WASHINGTON, D.C. — NASA is planning to install batteries in the International Space Station that use the same technology as the ones that grounded Boeing’s 787 Dreamliner fleet this week and are made by the same company.
Boeing is the prime contractor for the space station and is responsible for integrating hardware and software from many suppliers. In November, GS Yuasa Lithium Power of Japan won a contract to provide lithium ion batteries that eventually will help power the space station.
Boeing referred questions to NASA. Josh Byerly, a NASA spokesman at the Johnson Space Center in Houston, said the batteries for the space station use the technology employed by the Dreamliner batters, but are “radically different.”
Byerly said the battery would not be installed for several years and would be tested rigorously beforehand.
“Anything that goes up to the space station has got to be tested,” he said.
NASA will follow a Federal Aviation Administration inquiry into the safety of the lithium batteries but would make no immediate changes, he said.
“We’re going to pay attention to Boeing’s investigation,” Byerly said. “Right now, there’s no impact whatsoever.”
The lithium batteries made by GS Yuasa are getting a close look from federal investigators who want to know what caused two of them to overheat in two separate incidents 10 days apart in Boeing’s flagship aircraft.
The FAA grounded the Dreamliners Wednesday soon after the two Japanese airlines took their fleets out of service. The agency’s emergency directive cited the potential of damage to the plane’s structure and electrical systems by heat, smoke and flammable liquids released by a battery fire.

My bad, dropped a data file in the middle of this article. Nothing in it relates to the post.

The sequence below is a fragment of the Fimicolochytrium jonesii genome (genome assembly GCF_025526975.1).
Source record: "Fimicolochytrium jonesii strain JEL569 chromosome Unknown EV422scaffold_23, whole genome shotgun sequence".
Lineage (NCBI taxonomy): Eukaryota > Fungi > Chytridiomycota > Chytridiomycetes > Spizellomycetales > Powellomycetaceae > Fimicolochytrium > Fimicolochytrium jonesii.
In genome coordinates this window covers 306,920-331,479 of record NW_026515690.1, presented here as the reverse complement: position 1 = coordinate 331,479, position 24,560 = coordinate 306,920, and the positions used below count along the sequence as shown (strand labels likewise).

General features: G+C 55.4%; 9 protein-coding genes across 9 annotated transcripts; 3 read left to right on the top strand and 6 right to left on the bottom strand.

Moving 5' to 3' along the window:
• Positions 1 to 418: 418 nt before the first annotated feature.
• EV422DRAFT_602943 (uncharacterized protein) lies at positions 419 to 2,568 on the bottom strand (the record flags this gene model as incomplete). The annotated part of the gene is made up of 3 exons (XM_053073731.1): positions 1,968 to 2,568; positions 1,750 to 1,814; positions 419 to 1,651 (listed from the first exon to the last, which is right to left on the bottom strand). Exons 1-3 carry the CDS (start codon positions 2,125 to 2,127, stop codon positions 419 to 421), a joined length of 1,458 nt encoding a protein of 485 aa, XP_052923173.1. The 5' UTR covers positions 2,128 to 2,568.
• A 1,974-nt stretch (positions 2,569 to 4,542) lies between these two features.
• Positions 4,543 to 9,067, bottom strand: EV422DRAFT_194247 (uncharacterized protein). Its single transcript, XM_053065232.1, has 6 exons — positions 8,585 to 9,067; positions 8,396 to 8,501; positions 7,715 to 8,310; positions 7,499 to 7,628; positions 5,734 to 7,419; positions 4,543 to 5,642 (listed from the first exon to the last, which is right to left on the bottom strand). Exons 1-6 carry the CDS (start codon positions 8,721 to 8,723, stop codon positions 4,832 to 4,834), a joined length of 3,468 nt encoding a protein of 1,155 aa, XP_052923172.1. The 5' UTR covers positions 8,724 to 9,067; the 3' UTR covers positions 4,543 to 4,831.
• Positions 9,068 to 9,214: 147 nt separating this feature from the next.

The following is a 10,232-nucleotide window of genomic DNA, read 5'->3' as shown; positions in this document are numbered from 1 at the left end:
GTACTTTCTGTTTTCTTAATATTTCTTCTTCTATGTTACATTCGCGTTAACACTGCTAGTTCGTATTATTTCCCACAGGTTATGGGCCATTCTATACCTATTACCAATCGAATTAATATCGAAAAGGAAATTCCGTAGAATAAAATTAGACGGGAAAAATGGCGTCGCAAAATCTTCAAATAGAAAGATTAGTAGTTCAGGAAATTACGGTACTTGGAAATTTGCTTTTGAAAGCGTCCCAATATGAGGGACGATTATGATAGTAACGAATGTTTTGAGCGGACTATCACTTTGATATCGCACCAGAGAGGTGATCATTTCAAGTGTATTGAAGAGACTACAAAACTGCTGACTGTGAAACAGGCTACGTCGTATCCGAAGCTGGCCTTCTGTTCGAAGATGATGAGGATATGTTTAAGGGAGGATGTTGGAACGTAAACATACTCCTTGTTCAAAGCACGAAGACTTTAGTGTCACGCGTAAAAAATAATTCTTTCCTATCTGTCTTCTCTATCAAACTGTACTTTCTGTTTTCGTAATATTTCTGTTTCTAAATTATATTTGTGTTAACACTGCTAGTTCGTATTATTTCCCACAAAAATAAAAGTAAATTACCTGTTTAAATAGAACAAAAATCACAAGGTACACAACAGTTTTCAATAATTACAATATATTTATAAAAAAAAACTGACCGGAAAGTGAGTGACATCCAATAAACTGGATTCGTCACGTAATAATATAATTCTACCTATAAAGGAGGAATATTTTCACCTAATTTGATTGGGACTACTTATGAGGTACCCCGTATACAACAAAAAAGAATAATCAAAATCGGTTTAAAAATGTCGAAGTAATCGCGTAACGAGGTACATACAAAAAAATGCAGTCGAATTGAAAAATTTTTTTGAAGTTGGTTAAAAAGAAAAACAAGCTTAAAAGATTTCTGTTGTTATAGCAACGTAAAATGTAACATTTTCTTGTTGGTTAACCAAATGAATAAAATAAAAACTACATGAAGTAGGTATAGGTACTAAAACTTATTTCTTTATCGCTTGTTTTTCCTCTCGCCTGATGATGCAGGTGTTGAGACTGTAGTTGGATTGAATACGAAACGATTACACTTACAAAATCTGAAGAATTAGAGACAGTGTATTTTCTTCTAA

FAA tests in 2004 and last year showed that lithium battery fires could burn as hot as 2,000 degrees Fahrenheit, well past the melting point of the composite material that makes up half the aircraft.
Days earlier, FAA Administrator Michael Huerta and Transportation Secretary Ray LaHood assured the public that the plane was safe.
NASA is looking to new technology to power the space station. It orbits the Earth every 90 minutes and is powered by solar panels, but needs batteries when the Earth blocks the sun. The lighter, more powerful lithium batteries will replace nickel metal hydride batteries that have been used by NASA for decades.
Boeing designers abandoned proven battery technology with the Dreamliner, a calculated risk.
“If there appears to be something better that achieves some of your objectives, engineers will want to use it,” said John Logsdon, professor emeritus of political science and international affairs at George Washington University and a member of the panel that investigated the Columbia space shuttle accident in 2003.
NASA and Boeing have conducted extensive tests of the batteries at the Glenn Research Center in Cleveland and at the Crane Naval Base in southern Indiana.
Tom Miller, an aerospace engineer at the Glenn Research Center, said the protections are built into the batteries to prevent short-circuits or heat buildup that can cause the batteries to ignite. They’re also encased in a tougher package that could contain a fire.
“The basic chemistry has been tested,” Miller said. “It’s all been safe at this point.”
Logsdon said that the combination of the Dreamliner problems, plus tests already planned by NASA, “is going to make these extremely safe batteries by the time they get into orbit.”
“I don’t see any particular cause for concern now,” he said. “It’s better to find it out when you can land the plane than be 200 miles above the Earth.”
On Thursday, Rep. Chaka Fattah, D-Pa., wrote to NASA Administrator Charles Bolden requesting that the agency help the FAA figure out what happened to the Dreamliner’s batteries. He cited NASA’s role in assisting Toyota fix acceleration problems in its vehicles that led to a recall in 2010.